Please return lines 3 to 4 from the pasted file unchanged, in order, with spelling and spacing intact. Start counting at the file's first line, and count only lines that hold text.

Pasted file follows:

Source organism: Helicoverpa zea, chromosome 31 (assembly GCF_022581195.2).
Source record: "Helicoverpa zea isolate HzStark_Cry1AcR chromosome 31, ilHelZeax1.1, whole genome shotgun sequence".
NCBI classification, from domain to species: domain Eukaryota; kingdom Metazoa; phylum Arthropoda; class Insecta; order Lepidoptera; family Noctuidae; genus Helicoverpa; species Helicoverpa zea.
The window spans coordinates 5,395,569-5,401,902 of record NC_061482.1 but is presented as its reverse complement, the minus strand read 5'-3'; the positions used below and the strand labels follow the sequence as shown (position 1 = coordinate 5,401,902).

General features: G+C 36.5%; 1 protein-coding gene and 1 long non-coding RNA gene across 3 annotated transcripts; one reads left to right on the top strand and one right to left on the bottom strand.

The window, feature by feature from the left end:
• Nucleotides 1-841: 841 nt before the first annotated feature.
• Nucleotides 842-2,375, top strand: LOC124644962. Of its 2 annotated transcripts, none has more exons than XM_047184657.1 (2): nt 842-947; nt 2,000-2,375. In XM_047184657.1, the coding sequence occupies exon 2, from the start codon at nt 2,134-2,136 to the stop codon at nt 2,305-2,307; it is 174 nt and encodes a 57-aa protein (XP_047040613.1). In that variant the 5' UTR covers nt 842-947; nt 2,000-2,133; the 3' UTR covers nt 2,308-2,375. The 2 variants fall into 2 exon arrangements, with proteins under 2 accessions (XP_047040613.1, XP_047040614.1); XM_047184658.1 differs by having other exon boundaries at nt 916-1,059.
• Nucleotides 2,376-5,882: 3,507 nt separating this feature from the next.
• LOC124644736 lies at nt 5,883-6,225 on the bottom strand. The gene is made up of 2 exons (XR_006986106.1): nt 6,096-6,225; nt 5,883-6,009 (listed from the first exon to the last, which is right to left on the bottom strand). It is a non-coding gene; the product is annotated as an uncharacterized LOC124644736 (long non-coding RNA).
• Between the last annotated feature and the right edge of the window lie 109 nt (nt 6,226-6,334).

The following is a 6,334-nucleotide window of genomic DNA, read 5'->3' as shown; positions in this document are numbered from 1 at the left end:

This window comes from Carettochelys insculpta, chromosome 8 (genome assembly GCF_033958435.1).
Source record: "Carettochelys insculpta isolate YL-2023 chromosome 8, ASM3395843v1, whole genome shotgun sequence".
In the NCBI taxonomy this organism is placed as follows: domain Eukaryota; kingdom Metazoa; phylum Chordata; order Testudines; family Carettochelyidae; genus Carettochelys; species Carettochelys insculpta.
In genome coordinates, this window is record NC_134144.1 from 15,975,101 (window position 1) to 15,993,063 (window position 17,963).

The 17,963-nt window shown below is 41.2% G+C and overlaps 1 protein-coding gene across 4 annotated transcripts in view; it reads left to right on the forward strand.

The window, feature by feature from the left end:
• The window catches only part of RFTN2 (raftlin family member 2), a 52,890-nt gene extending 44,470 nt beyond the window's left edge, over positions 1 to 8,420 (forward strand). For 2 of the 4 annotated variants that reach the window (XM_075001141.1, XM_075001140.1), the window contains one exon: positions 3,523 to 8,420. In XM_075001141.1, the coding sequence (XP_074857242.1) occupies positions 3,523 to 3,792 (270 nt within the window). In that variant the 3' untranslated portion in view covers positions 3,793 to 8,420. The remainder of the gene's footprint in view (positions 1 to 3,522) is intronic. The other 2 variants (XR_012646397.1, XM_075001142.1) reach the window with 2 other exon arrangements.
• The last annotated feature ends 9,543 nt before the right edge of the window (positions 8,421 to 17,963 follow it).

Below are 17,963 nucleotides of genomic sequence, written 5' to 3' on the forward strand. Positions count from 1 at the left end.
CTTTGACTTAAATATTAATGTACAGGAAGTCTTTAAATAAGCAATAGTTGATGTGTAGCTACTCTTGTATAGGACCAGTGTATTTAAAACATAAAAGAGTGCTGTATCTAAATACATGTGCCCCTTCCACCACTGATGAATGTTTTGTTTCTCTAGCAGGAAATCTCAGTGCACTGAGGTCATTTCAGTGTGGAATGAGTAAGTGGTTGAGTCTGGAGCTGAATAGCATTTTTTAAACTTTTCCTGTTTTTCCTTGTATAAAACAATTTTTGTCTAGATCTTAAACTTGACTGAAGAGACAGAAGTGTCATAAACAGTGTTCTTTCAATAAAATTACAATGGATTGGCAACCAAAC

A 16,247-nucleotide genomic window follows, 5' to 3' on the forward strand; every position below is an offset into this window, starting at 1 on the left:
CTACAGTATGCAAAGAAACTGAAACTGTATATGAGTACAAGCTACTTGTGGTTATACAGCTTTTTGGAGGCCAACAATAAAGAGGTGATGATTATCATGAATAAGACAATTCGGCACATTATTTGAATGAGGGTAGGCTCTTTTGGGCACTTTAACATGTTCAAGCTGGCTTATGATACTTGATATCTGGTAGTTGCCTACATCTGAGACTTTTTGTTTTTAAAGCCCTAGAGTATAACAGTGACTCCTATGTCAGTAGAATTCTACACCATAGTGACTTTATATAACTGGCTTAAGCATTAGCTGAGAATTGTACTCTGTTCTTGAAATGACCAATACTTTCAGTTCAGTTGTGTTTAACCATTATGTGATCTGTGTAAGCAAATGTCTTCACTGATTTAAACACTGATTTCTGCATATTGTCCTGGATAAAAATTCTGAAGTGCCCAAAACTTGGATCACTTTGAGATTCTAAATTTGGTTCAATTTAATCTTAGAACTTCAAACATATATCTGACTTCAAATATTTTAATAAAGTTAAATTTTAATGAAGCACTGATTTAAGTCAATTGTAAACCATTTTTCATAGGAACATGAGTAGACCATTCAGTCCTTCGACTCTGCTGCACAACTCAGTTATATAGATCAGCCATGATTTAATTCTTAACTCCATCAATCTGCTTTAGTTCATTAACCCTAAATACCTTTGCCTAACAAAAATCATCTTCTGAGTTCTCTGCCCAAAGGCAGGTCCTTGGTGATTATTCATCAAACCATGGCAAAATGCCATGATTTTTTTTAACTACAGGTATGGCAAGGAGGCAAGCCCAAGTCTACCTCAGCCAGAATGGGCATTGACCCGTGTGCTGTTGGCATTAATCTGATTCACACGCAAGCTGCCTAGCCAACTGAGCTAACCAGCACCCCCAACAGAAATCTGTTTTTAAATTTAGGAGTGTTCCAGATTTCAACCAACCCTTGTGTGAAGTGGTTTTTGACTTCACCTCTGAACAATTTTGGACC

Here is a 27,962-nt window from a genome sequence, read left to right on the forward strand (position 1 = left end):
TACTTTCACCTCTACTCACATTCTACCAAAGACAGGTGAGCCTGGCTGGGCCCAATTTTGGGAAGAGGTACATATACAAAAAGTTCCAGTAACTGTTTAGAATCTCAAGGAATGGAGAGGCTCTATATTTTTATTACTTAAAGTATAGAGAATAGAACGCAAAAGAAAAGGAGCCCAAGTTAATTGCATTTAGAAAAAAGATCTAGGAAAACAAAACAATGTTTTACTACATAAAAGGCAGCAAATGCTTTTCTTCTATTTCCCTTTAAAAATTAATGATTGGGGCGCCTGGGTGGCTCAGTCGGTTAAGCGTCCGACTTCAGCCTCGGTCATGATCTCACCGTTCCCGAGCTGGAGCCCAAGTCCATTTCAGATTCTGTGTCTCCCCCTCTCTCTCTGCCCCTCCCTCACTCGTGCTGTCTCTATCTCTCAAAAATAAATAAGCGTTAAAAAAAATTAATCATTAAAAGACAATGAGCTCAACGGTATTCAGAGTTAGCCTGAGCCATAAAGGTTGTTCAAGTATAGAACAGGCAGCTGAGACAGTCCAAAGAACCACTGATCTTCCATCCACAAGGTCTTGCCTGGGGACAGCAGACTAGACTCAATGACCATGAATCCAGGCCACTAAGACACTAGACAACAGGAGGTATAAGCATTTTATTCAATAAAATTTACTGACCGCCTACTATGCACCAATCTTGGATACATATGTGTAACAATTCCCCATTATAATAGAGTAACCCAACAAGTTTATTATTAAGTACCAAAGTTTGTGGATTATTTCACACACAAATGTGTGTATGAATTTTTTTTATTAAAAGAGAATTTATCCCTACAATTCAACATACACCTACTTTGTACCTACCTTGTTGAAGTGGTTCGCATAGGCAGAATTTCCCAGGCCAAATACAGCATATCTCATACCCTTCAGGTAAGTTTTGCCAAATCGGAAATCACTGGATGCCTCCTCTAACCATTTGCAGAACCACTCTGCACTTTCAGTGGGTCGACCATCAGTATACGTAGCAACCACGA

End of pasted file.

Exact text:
NCBI classification, from domain to species: domain Eukaryota; kingdom Metazoa; phylum Arthropoda; class Insecta; order Lepidoptera; family Noctuidae; genus Helicoverpa; species Helicoverpa zea.
The window spans coordinates 5,395,569-5,401,902 of record NC_061482.1 but is presented as its reverse complement, the minus strand read 5'-3'; the positions used below and the strand labels follow the sequence as shown (position 1 = coordinate 5,401,902).